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Phosphorus-Mediated sp2-sp3 Couplings for Selective C–H Fluoroalkylation of Complex Azines

preprint
submitted on 25.01.2021, 00:13 and posted on 27.01.2021, 09:47 by Xuan Zhang, Kyle G. Nottingham, Chirag Patel, Juan V. Alegre-Requena, Jeffrey N. Levy, Robert S. Paton, Andrew McNally
Fluoroalkyl groups profoundly affect the physical properties of pharmaceuticals and influence virtually all metrics associated with their pharmacokinetic and pharmacodynamic profile.1-4 Drug candidates increasingly contain CF3 and CF2H groups, and the same trend in agrochemical development shows that the effect of fluoroalkylation translates across human, insect, and plant life.5,6 New fluoroalkylation reactions have undoubtedly stimulated this uptake; however, methods that directly convert C–H bonds into C–CF2X (X = F or H) groups in complex drug-like molecules are rare.7-13 For pyridine, the most common aromatic heterocycle in pharmaceuticals,14 only one approach, via fluoroalkyl radicals, is viable for pyridyl C–H fluoroalkylation in the elaborate structures encountered during drug development.15-17 Here, we have developed a new set of bench-stable fluoroalkylphosphines that directly convert the C–H bonds in pyridine building blocks, drug-like fragments, and pharmaceuticals into fluoroalkyl derivatives. No pre-installed functional groups or directing groups are required; the reaction tolerates a variety of sterically and electronically distinct pyridines and is exclusively selective for the 4-position in most cases. The reaction proceeds via initial phosphonium salt formation followed by sp2-sp3 phosphorus ligand-coupling, an underdeveloped manifold for C–C bond formation.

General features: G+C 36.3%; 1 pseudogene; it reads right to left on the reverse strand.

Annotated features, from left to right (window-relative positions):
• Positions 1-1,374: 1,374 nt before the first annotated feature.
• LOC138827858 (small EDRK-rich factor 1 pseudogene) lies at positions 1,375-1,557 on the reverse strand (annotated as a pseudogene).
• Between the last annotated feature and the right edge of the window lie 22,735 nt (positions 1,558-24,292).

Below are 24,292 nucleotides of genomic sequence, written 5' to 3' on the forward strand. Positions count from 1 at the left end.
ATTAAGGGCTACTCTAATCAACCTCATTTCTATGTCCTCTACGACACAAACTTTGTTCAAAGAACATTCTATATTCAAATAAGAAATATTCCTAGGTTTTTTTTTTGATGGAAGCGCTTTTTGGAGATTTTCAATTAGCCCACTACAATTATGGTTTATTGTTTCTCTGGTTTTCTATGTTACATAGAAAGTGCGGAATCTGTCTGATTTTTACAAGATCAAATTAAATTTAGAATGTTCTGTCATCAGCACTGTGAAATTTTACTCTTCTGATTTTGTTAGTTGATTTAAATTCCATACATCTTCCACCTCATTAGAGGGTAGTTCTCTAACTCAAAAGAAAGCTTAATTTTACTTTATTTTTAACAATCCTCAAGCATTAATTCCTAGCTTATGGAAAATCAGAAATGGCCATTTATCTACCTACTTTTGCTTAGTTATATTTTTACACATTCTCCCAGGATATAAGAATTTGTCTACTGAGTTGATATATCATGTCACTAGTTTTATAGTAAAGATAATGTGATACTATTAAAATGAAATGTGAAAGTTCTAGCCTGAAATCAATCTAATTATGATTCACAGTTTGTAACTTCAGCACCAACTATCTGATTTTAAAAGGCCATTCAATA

Funding

CAREER: New methods to functionalize pyridines and diazines

Directorate for Mathematical & Physical Sciences

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MRI Collaborative Consortium: Acquisition of a Shared Supercomputer by the Rocky Mountain Advanced Computing Consortium

Directorate for Computer & Information Science & Engineering

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MRI Collaborative Consortium: Acquisition of a Shared Supercomputer by the Rocky Mountain Advanced Computing Consortium

Directorate for Computer & Information Science & Engineering

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Extreme Science and Engineering Discovery Environment (XSEDE) allocations TG-CHE200033 and TG-CHE180056

History

Email Address of Submitting Author

andy.mcnally@colostate.edu

Institution

Colorado State University

Country

United States

ORCID For Submitting Author

0000-0002-8651-1631

Declaration of Conflict of Interest

A patent application based on the subject matter of this manuscript has been filed with the United States Patent and Trademark Office

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